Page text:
Cartoon can be found at truthdig (please consider purchasing it directly from the cartoonist).
Welcome to the large-hadron collider that is Words Matter Week, Day Two. If you haven’t yet, please visit the National Association of Independent Writers and Editors (NAIWE) Web site dedicated to this sixth incarnation of WMW.
Today’s WMW topic talks about life changes:
What word, said or unsaid, has or could change your life? How?
“In the End, we will remember not the words of our enemies, but the silence of our friends.” ~Martin Luther King, Jr.
I’m peering through a literary kaleidoscope on this mattersome matter; that is to say, on this important theme. I keep fishing up two words: I’m sorry.
And yet, we are told “Love means never having to say you’re sorry.” Most people know this famous phrase from the Love Story book by Erich Segal, if not the movie.
To be fair, I’ve never read the entirety of Mr. Segal’s book, and I’m probably taking his quote out of context. Plus, I don’t mean to rip romance novels, but what hubristic jerk of a character really thinks in this absolutist way? If that’s the point of the line (to set up an antihero or villain), then bravo.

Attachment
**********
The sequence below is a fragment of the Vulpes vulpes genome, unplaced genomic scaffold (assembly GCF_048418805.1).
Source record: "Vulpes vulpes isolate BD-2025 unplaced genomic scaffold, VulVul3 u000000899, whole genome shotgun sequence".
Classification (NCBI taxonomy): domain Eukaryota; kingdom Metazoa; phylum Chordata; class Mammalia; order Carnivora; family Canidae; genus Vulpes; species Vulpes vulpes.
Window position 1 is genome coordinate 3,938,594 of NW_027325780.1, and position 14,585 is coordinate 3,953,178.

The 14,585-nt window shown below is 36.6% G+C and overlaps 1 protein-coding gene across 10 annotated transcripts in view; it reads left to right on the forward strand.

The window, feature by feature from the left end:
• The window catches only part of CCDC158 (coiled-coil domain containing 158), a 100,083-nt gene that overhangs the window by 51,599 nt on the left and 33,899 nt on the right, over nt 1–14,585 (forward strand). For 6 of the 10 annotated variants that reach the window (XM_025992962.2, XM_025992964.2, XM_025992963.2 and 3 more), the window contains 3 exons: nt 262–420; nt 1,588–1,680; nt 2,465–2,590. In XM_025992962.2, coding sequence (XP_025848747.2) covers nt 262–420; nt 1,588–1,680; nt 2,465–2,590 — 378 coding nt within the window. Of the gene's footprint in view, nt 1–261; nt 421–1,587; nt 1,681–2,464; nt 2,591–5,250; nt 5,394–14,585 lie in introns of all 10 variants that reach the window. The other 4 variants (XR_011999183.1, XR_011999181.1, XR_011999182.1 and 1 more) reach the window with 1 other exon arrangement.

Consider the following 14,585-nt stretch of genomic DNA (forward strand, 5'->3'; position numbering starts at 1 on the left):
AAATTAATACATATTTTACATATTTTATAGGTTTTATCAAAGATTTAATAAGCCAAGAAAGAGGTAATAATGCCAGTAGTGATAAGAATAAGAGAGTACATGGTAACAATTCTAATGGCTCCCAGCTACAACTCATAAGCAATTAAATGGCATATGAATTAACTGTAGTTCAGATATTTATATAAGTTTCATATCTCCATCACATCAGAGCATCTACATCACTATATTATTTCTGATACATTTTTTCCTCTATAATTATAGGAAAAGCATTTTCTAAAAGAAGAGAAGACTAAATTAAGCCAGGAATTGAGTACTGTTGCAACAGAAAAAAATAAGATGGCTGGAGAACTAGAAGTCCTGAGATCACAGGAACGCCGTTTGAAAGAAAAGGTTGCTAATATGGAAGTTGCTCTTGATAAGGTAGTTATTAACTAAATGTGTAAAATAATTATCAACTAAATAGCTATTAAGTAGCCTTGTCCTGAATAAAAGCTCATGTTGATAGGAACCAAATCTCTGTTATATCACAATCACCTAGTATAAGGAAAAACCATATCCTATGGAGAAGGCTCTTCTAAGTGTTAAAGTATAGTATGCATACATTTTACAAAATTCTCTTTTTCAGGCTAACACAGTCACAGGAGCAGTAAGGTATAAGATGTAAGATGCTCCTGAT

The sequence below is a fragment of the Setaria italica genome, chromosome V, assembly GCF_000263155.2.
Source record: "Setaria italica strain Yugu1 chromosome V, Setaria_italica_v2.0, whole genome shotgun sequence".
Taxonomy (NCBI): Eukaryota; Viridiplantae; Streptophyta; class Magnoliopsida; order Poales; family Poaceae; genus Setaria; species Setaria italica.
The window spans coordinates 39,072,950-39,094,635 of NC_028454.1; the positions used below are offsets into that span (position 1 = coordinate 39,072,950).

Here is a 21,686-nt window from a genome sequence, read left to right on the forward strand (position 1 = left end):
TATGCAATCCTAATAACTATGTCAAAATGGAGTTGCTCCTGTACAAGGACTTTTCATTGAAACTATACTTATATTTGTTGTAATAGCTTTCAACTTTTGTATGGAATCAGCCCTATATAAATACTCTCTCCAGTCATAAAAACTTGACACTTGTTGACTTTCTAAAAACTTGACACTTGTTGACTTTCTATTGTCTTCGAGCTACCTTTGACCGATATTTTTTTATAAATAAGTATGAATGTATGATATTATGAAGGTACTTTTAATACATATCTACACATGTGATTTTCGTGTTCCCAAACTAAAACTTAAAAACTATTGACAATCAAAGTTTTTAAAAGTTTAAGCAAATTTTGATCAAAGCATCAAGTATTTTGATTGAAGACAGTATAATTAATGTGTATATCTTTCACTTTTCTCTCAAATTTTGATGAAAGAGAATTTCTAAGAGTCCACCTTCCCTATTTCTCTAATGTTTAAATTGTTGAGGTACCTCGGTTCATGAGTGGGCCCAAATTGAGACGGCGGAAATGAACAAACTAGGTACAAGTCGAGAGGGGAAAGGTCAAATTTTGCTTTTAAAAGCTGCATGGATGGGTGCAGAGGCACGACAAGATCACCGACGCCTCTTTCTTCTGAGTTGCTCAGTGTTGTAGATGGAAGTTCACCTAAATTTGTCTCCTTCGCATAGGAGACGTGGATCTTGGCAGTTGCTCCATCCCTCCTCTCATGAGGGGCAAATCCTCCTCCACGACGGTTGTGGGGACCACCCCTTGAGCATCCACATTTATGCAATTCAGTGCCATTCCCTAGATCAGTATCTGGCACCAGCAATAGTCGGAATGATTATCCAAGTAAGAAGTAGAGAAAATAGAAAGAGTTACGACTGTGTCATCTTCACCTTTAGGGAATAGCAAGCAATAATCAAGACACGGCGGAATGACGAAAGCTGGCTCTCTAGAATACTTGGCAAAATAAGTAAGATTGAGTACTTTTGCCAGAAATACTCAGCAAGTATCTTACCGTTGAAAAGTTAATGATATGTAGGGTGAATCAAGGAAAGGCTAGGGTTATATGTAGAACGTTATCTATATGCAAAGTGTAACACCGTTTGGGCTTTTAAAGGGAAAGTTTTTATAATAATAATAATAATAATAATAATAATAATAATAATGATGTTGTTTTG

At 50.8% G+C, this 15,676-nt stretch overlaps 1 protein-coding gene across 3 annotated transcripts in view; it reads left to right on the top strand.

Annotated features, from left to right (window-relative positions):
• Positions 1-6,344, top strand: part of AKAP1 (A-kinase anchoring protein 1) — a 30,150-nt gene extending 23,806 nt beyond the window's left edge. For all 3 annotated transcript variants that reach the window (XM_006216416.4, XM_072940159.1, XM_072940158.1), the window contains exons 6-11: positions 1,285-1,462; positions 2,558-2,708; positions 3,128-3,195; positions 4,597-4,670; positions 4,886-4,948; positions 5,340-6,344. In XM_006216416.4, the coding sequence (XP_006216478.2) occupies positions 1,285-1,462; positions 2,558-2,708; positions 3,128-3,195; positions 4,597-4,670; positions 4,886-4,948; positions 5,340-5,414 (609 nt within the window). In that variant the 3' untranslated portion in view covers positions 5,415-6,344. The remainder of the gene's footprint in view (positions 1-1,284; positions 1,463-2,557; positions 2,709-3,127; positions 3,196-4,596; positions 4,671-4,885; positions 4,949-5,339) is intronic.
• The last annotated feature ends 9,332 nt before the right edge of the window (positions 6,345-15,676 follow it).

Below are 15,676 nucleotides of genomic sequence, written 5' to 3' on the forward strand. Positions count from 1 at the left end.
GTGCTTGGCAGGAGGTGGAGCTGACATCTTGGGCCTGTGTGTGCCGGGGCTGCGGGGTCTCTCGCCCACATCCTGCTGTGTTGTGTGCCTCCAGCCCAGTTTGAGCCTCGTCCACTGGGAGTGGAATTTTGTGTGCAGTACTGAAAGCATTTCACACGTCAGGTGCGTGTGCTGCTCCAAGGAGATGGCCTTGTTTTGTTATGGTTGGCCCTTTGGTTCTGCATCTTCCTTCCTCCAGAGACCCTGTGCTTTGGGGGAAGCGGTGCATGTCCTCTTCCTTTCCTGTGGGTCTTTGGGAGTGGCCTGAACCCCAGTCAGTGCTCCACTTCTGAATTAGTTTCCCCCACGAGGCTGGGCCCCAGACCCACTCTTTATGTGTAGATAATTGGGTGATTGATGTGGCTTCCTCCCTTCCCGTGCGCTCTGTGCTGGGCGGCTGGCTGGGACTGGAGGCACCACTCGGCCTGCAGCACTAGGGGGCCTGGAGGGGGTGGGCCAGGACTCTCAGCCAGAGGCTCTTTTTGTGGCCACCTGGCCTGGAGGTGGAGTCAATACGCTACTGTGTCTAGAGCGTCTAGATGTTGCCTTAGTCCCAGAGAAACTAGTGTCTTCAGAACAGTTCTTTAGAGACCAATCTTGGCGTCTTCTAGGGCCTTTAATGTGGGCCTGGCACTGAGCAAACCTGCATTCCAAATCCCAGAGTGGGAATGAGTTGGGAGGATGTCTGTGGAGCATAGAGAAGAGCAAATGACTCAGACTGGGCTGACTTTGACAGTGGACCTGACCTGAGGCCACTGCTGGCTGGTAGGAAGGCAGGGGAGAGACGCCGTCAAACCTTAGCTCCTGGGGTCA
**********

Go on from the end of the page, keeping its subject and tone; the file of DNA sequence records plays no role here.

In my experience, love and humility are intertwined. Human beings are fallible, hence love and other human emotions, as well as the words used to express them, are imperfect. Words slip, slide, perish, and even sometimes break–at least according to American poet T.S. Eliot (read “Four Quartets” for these lines).
Now, I’m no Sybil of Cumae, but I think a simple “I’m sorry” might have the ability to transform some part of a life I have rued (to rework a line from poet Robert Frost). I’ve been party, unfortunately, to a few toxic relationships in my time, but I’ve also had to make my own share of mea culpas. So I know how two tiny words, three syllables, two or three breaths, can budge bitter hearts and begin to rebuild ransacked worlds.
Forgiveness, of self or of others, could free us from the suffering born of regret or anger or loss. And it’s hard to love if we’re unwilling or unable to either forgive or allow forgiveness.
So, were he alive, I’d love to pick Mr. Segal’s brain about that touchstone line. I suspect he might even regret it himself, in that many people know him chiefly for that line, taken out of context.
What word or words could reorder your world? While you’re pondering this, I urge you to consider taking part in the Write Tribe Festival of Words, also 2 March to 8 March 2014.
Finally, I’m sorry, Ryan. I never meant to hurt you, but, conversely, I’m glad you are where you are today, as I am where I am. Things worked out exceptionally well for us both.